A rich personal collection of over 10,000 stamps from almost all countries of the world, including the first stamp of the world and the first ones used by Pakistan with several commemorative stamps on sports, was exhibited at the Arts Council here on 14th April 2012.The collection owned by Sindh Minister for Sports Dr Mohammad Ali Shah had been specially flown in by him from London for the exhibition. “I keep my collection in London as I only find the time to build on it there,” said the collector.
Some 10 albums of general stamps from all over the world lay side by side on a long table in alphabetical order. The Penny Black, the first adhesive stamp issued on May 1, 1840, by England was also a part of this collection. Dr Shah, who says that he has been collecting since he was a schoolboy, informed that he had bought it in London for 490 pounds some 10 years ago. “I get stamps to increase my collection from all kinds of sources. I buy and also receive them as gifts from people who know about my philately hobby,” he said.
Saying that he shared an interesting story of how he acquired a good number of priceless stamps while taking a walk in London. “I came across this elderly chap selling his old stuff on a footpath. Noticing a stamp album lying in a corner, I asked him how much he was selling it for to which he replied ‘two pounds’. I bought it immediately,” he said.
“It is said that philately is the king of all hobbies and the hobby of kings. Queen Elizabeth of England, too, is known to be a big collector of stamps. But due to email and the decrease in sending mail by post, one post office is closed down in England every month.”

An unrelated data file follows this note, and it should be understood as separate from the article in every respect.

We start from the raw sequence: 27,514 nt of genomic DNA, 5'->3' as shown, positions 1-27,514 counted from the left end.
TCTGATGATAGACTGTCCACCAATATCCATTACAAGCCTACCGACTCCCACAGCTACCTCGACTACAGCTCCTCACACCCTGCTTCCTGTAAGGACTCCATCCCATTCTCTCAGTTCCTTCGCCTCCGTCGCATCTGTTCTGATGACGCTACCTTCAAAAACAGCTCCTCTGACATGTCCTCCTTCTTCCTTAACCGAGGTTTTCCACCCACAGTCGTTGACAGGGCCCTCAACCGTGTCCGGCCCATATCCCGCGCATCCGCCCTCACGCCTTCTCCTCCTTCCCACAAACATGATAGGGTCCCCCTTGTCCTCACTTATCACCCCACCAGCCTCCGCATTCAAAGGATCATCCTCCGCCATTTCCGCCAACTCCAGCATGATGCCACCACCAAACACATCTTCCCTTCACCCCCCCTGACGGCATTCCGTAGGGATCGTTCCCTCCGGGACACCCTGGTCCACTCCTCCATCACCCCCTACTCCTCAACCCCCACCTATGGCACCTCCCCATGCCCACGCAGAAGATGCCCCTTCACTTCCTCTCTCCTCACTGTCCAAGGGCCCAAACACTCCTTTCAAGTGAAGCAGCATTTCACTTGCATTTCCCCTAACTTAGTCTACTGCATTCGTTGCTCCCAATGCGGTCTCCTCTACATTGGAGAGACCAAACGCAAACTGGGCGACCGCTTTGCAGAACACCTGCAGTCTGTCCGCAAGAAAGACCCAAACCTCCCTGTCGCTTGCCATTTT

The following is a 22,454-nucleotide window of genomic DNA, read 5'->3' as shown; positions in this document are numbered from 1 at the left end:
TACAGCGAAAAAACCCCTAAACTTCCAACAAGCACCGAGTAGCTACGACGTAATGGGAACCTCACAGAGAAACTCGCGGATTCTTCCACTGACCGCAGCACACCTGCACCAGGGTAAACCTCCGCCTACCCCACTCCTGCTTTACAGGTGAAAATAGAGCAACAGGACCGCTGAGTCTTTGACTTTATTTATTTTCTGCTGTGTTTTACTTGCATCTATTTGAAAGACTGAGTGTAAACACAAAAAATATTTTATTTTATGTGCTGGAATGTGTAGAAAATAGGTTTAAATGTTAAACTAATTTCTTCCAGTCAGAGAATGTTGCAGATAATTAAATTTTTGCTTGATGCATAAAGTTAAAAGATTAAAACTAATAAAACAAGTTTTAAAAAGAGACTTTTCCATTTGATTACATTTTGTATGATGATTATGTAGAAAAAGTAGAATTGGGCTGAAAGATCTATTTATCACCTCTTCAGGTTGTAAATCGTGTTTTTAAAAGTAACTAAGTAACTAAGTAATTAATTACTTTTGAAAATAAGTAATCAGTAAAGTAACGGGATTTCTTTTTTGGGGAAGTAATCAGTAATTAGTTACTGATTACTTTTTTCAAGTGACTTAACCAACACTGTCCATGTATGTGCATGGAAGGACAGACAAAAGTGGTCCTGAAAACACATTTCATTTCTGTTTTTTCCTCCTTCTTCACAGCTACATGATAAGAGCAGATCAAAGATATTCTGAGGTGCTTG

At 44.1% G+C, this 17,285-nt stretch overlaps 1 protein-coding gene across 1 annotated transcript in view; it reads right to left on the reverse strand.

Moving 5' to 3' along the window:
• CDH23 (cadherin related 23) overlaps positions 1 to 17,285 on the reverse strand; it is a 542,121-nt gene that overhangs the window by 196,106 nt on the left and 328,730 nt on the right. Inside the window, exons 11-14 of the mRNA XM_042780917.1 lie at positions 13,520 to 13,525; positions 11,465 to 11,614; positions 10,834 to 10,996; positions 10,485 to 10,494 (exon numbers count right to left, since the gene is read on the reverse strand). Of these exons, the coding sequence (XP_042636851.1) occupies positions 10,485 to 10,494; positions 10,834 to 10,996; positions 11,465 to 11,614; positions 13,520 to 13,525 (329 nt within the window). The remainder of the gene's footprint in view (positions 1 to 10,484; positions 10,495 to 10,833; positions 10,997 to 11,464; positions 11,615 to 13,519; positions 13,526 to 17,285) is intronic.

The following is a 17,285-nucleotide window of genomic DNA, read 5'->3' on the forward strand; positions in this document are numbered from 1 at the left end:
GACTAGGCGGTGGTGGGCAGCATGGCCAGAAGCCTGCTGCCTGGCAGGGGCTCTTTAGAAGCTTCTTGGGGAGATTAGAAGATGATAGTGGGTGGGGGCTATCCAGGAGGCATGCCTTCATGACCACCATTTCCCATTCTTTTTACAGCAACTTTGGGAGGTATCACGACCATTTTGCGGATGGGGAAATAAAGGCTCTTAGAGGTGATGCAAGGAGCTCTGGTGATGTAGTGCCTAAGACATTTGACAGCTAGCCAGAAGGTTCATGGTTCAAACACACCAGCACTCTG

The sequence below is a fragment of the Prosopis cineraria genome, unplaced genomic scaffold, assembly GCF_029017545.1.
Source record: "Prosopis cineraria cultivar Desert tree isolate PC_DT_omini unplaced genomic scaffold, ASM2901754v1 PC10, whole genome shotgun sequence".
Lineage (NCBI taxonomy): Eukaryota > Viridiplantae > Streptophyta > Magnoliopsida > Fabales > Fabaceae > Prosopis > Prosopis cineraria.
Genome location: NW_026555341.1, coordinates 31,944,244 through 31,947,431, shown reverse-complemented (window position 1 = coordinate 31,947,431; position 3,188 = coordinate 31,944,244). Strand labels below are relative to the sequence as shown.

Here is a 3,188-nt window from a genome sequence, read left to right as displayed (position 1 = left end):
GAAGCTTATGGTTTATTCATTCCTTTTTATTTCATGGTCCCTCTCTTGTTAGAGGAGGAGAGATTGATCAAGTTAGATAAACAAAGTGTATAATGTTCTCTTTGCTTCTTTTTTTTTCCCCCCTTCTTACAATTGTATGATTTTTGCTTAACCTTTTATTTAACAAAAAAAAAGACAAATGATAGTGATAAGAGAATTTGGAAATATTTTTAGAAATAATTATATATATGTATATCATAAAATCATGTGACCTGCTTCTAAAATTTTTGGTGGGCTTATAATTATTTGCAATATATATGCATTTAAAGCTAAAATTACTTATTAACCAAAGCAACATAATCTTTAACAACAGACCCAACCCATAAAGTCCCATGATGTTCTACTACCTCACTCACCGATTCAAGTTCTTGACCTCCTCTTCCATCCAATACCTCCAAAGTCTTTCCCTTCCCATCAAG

The collection also boasted of the first postage stamps used by Pakistan soon after partition in 1948. “We used these until October in 1947 when our own stamps were issued from Bahawalpur. The Indian stamps are very rare today as they mention India as their origin but have been cancelled by a Pakistani rubber stamp,” the minister said. Also included was a rare early Pakistan stamp with the crescent printed in reverse.“Many stamps had already been bought by the time the mistake was discovered and the stamps recalled. They, too, are a rare collector’s item now. I bought mine for Rs25,000 about 20 years ago,” he added.“It takes me more than half an hour to study a stamp while archiving it,” said Dr Shah. “Just one little stamp tells you a whole story about when it was issued, why it was issued and from where, etc.,” he pointed out.
Knowing his interest in sports, the abundance of commemorative stamps issued by various countries on the occasion of holding of big sporting events as well as winning gold in a certain event was also understandable.Thus there were album pages after album pages of such stamps from Australia, Austria, Burkina Faso, Spain, Yemen, Hungary, Ghana, Vietnam, Burkina Faso, Guinea, Guyana, Greece, Grenada, Germany, Italy, Nicaragua, Nigeria, Iraq, New Zealand, Indonesia, Poland, India, the Phillipines, Yugoslavia, the United Kingdom, the United States, Jamaica,
Portugal, Russia, Mexico, Pakistan and so on. For some countries there were many stamps like it was seen for USA, Russia and China, and for others as less as even two, as was the case with Saudi Arabia.“The first thing that I do after landing in a country is to visit a post office there,” said the minister. “This is how I have gradually built my whole collection. You won’t find a single stamp repeated here as I have archived all with care.”Asked how much his entire collection was worth, the philatelist said that he didn’t have a clue. “I buy only, I don’t sell,” he concluded.